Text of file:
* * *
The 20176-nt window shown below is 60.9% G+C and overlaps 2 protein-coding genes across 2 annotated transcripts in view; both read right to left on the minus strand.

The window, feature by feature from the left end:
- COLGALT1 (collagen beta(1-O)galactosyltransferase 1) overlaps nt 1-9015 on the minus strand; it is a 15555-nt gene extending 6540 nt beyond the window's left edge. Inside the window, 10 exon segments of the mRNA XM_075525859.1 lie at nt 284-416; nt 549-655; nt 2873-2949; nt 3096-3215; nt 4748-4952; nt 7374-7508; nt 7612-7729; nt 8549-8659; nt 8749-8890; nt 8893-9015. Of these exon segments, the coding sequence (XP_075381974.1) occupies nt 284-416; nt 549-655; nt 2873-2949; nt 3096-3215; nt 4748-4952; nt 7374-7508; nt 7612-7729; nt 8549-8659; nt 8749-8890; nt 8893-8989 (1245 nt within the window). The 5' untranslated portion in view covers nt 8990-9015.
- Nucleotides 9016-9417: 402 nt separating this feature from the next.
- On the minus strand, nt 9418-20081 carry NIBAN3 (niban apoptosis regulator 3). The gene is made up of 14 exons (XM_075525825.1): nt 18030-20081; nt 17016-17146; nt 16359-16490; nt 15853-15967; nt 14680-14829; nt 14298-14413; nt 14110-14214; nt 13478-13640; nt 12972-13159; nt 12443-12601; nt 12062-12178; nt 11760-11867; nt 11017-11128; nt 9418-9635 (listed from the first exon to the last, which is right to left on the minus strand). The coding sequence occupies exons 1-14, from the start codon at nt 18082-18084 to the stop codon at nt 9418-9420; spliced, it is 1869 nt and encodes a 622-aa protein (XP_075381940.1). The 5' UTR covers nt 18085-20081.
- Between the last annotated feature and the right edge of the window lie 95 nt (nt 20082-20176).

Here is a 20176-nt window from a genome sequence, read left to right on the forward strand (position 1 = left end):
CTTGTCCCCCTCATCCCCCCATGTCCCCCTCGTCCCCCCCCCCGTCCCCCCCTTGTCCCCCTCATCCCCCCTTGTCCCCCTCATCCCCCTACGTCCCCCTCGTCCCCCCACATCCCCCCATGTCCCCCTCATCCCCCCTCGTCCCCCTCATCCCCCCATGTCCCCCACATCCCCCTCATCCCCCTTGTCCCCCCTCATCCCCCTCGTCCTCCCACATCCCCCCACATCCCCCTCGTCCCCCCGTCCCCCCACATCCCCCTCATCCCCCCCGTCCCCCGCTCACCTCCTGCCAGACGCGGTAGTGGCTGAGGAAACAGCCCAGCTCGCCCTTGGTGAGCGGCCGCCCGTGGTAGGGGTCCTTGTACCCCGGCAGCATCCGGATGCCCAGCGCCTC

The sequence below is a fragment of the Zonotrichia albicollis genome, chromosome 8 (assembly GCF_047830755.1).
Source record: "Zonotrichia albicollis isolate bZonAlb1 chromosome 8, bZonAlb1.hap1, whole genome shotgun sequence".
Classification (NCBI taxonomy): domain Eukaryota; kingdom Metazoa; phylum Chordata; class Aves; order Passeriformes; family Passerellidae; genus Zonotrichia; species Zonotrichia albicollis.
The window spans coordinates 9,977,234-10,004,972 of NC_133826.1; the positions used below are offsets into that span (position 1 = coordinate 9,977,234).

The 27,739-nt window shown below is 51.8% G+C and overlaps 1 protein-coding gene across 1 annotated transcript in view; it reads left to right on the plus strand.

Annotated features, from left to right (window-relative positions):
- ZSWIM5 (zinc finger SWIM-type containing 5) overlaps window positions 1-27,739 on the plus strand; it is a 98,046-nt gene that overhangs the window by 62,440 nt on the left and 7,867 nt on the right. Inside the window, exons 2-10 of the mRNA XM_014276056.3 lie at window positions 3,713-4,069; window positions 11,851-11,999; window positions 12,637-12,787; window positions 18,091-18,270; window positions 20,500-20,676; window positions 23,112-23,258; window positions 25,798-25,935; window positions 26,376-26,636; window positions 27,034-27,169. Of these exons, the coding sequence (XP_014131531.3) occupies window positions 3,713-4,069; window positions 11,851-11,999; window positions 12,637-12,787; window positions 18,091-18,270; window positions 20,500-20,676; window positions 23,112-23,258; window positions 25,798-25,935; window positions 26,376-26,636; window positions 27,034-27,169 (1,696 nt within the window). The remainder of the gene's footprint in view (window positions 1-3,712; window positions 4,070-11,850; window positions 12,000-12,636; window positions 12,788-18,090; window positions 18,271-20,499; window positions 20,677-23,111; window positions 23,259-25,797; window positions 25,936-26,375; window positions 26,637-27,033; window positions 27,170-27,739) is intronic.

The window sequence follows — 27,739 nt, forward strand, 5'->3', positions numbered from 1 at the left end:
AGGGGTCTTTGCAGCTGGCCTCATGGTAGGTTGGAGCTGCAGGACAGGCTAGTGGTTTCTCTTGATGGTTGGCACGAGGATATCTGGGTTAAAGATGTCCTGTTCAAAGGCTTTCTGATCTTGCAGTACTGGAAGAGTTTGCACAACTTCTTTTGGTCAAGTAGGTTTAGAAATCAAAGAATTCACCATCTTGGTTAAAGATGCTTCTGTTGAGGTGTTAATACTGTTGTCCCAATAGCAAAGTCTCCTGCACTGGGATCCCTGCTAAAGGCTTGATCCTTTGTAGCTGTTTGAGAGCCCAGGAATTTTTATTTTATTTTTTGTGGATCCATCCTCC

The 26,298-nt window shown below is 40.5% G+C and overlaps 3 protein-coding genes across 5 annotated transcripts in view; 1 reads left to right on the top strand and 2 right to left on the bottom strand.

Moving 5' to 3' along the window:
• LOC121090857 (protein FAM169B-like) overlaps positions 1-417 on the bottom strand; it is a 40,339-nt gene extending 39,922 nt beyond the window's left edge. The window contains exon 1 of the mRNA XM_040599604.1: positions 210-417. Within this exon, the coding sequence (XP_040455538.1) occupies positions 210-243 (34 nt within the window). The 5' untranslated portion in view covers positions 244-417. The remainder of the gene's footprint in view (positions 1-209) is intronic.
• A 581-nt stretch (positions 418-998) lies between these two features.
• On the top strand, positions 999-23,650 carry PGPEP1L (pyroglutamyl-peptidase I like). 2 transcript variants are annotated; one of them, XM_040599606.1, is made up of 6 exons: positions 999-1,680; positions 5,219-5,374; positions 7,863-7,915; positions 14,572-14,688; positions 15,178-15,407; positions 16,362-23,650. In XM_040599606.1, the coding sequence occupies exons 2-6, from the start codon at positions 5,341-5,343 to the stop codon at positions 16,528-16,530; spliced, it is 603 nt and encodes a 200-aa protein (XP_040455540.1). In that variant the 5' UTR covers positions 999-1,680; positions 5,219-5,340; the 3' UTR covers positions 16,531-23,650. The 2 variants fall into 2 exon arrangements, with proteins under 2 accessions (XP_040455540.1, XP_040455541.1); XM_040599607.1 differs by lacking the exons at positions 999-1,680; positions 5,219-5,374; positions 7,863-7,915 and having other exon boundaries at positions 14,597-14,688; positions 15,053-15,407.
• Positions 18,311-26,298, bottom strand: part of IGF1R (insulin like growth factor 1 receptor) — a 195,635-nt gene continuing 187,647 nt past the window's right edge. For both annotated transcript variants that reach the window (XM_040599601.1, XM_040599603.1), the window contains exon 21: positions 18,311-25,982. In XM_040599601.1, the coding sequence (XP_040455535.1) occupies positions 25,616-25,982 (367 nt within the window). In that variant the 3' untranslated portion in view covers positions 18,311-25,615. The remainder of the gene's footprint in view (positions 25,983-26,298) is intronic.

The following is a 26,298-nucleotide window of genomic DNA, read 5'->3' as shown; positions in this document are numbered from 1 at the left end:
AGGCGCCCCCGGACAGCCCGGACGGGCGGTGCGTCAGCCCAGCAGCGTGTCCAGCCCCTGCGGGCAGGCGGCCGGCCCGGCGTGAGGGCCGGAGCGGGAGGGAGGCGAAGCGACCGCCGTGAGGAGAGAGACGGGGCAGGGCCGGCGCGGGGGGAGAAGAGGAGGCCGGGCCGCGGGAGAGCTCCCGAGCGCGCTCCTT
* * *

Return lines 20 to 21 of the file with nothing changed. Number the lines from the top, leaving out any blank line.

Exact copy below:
• LOC121090857 (protein FAM169B-like) overlaps positions 1-417 on the bottom strand; it is a 40,339-nt gene extending 39,922 nt beyond the window's left edge. The window contains exon 1 of the mRNA XM_040599604.1: positions 210-417. Within this exon, the coding sequence (XP_040455538.1) occupies positions 210-243 (34 nt within the window). The 5' untranslated portion in view covers positions 244-417. The remainder of the gene's footprint in view (positions 1-209) is intronic.
• A 581-nt stretch (positions 418-998) lies between these two features.